The memory of the just is blessed: but the name of the wicked shall rot.@Proverbs 10:7
portrait
John Bowring (1792–1872)
© National Portrait Gallery

John Bow­ring, in A Col­lec­tion of Hymns for Pub­lic and Pri­vate Wors­hip, by John Rel­ly Beard (Lon­don: John Green, 1837), num­ber 281. Note: Ju­li­an’s first ed­i­tion, page 166, as­signed an 1825 date to this hymn; he cor­rect­ed the date in his se­cond ed­i­tion, page 1554.

Roth­well (Tan­s’ur) Will­iam Tan­s’ur, 1754 (re­peats the last line of each verse) (🔊 pdf nwc).

portrait
William Tans’ur (1700–1783)

The sen­ti­ment of the hymn is well il­lus­trat­ed by a mag­nif­i­cent sta­tue of ma­rble which once stood over the great gate of Car­din­al Gren­ville’s house. In one hand the fig­ure held a wine-cup, in the other an urn.

But the wine-cup was in­vert­ed and emp­ty; the urn was erect, and over­flowed with pure wa­ter from the hills. And on the ped­es­tal for a mot­to was carved the sin­gle word, Du­rate, en­dure!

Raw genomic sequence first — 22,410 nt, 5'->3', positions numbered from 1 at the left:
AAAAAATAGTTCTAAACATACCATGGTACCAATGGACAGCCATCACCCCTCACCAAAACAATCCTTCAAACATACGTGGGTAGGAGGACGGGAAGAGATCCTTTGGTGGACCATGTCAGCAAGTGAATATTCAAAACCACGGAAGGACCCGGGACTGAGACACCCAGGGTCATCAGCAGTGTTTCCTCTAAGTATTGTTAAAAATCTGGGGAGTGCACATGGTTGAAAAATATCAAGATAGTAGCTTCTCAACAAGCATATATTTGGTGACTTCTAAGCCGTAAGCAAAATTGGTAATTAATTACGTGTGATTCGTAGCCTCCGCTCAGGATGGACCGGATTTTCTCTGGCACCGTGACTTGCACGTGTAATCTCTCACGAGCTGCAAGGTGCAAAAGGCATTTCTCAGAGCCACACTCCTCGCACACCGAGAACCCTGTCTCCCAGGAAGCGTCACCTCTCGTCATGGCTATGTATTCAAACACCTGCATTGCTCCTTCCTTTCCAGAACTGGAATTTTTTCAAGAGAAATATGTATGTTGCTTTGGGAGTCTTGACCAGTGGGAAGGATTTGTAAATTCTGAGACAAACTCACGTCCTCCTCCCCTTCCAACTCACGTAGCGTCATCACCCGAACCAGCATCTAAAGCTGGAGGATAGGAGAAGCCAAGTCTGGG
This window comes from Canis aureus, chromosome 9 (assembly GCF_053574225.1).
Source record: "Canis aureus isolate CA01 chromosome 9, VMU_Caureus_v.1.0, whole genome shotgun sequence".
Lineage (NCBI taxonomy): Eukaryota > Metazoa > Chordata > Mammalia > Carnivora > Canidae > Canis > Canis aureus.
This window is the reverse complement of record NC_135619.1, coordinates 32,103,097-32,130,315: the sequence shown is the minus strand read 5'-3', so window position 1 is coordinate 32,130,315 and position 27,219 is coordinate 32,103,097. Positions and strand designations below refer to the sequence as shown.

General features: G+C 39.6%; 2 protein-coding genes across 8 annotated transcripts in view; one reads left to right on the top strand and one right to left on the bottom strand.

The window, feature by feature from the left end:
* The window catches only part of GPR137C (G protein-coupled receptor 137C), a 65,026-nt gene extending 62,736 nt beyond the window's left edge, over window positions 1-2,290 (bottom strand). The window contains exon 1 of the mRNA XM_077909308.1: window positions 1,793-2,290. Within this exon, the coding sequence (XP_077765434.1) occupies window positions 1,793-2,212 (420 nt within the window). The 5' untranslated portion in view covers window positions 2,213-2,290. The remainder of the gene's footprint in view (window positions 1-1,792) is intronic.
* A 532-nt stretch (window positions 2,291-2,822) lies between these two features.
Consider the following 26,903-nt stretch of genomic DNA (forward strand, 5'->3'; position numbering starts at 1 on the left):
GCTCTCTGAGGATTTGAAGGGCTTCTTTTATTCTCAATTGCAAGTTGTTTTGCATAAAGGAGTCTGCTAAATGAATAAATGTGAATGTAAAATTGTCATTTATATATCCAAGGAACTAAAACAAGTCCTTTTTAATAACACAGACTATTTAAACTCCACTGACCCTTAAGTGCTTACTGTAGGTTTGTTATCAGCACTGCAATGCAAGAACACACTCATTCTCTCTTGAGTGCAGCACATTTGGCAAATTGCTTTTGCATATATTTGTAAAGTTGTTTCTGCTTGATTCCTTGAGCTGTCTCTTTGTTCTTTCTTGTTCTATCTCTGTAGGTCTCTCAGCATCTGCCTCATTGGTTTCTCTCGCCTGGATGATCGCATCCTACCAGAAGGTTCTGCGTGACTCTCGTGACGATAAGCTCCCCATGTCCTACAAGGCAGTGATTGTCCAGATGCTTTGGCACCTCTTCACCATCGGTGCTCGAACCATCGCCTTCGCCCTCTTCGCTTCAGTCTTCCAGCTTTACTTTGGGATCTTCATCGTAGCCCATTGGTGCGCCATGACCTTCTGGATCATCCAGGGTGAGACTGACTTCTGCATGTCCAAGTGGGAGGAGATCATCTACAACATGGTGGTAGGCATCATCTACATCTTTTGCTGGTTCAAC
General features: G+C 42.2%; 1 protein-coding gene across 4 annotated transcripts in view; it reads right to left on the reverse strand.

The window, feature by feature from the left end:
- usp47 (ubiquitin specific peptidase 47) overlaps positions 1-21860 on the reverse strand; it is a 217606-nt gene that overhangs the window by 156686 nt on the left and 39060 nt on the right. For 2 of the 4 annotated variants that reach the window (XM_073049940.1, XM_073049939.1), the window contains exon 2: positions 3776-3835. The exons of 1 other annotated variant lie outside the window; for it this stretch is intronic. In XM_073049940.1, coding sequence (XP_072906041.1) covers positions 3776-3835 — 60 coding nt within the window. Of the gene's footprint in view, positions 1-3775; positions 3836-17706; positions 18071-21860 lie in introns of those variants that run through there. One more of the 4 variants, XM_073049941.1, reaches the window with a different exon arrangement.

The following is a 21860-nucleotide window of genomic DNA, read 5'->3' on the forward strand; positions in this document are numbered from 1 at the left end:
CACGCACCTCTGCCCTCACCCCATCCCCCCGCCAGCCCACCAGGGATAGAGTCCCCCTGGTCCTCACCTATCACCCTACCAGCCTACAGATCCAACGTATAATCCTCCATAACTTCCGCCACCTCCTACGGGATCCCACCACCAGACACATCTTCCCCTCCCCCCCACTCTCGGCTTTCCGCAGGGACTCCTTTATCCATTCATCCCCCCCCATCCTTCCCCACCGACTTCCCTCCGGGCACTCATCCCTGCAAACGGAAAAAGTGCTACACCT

Robinson, p. 362

Earth’s transitory things decay,
Its pomps, its pleasures pass away;
But the sweet memory of the good
Survives in the vicissitude.

As ’midst the ever rolling sea,
The eternal isles established be,
’Gainst which the surges of the main
Fret, dash, and break themselves in vain—

As in the heavens, the urns divine,
Of golden light, for ever shine;
Though clouds may darken, storms may rage,
They still shine on from age to age—

So through the ocean tide of years,
The memory of the just appears;
So through the tempest and the gloom,
The good man’s virtues light the tomb.

Happy the righteous! come what may,
Though Heaven dissolve and earth decay;
Happy the righteous man! for he
Belongs to immortality.